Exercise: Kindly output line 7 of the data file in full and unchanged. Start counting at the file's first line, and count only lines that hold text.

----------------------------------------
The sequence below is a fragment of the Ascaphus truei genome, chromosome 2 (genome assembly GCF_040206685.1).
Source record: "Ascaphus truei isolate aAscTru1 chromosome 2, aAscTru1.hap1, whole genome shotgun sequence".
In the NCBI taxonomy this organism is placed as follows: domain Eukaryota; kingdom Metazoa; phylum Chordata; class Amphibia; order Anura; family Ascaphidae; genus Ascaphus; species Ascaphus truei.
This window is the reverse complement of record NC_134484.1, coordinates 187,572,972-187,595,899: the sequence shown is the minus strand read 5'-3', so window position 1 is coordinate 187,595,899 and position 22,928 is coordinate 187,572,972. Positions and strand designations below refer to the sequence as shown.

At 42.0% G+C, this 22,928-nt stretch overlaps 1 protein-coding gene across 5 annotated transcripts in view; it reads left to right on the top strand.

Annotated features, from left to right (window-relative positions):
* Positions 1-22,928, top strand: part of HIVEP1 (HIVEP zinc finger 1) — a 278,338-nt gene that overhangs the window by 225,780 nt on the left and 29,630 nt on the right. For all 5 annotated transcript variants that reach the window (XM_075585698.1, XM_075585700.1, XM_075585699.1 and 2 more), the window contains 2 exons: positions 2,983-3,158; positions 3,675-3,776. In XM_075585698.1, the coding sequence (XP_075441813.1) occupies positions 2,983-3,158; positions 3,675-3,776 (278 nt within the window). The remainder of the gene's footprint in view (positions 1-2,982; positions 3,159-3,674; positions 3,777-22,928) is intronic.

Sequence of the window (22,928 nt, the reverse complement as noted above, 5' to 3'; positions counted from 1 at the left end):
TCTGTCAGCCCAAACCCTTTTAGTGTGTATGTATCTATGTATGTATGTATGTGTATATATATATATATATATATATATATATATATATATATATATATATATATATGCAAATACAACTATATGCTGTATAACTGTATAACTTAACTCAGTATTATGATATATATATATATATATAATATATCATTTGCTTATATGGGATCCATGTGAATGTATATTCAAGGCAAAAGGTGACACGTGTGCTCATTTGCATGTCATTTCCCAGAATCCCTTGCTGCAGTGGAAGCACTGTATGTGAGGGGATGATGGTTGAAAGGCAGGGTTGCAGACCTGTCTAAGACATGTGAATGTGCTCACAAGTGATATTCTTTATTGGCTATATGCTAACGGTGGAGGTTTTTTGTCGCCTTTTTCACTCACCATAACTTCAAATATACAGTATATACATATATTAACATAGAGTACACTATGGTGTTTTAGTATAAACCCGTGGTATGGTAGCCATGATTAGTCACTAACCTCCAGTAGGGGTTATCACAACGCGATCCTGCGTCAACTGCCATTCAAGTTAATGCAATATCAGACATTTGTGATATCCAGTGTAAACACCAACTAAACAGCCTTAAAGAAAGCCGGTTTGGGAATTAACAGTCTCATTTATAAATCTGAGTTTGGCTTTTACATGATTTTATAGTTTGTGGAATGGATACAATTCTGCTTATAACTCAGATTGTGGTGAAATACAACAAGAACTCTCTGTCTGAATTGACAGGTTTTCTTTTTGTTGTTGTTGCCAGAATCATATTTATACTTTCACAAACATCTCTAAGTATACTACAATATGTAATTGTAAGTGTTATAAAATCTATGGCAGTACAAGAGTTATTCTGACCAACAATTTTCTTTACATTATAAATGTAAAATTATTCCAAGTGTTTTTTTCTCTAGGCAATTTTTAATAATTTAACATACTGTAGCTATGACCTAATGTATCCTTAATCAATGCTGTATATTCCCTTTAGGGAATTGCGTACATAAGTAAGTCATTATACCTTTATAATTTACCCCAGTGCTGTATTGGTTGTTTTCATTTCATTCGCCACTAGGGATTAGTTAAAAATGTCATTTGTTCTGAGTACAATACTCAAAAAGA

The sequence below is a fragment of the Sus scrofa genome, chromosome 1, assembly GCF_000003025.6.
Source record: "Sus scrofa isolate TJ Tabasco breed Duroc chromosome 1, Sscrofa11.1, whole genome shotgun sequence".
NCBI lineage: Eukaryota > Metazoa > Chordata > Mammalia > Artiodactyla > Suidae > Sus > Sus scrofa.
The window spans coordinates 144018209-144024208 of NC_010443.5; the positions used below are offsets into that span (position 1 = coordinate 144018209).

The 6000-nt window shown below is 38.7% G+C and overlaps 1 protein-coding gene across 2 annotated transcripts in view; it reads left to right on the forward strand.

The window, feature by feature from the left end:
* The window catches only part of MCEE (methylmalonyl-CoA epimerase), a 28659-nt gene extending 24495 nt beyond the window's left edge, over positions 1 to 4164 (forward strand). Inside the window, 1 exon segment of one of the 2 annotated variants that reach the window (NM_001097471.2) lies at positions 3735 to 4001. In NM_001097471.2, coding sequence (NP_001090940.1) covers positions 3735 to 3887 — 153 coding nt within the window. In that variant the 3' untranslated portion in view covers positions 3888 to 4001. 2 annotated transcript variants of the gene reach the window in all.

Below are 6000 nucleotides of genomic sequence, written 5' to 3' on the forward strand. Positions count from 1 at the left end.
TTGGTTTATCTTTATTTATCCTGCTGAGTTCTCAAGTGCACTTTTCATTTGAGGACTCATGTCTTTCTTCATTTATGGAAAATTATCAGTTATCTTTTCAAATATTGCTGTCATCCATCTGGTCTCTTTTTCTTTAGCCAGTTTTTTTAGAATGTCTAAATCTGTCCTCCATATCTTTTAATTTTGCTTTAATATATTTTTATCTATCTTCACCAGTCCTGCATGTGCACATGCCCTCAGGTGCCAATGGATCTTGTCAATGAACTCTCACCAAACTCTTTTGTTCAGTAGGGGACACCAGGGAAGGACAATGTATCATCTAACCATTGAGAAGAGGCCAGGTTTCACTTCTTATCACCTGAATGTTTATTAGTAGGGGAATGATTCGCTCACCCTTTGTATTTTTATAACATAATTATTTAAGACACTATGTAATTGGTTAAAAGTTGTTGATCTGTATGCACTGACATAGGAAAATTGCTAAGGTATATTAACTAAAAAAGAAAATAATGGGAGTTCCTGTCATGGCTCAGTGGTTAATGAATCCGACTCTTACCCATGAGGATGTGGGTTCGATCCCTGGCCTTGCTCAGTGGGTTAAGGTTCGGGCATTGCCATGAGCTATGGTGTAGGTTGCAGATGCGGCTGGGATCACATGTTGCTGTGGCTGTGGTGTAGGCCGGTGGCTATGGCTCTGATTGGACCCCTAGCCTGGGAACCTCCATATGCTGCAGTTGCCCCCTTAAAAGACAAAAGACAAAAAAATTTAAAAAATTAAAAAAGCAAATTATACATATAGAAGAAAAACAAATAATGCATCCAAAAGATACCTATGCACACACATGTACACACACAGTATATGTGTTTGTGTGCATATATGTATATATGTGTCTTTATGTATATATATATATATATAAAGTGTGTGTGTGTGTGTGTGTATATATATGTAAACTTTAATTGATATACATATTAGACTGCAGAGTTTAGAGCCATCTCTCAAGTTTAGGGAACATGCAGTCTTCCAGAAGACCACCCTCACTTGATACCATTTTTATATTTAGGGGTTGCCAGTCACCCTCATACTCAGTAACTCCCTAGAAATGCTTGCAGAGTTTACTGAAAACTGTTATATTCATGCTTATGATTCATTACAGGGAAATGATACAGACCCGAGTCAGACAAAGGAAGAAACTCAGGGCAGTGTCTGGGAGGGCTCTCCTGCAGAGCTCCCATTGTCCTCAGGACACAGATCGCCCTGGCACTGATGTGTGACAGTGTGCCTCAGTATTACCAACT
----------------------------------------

* Positions 1-22,928, top strand: part of HIVEP1 (HIVEP zinc finger 1) — a 278,338-nt gene that overhangs the window by 225,780 nt on the left and 29,630 nt on the right. For all 5 annotated transcript variants that reach the window (XM_075585698.1, XM_075585700.1, XM_075585699.1 and 2 more), the window contains 2 exons: positions 2,983-3,158; positions 3,675-3,776. In XM_075585698.1, the coding sequence (XP_075441813.1) occupies positions 2,983-3,158; positions 3,675-3,776 (278 nt within the window). The remainder of the gene's footprint in view (positions 1-2,982; positions 3,159-3,674; positions 3,777-22,928) is intronic.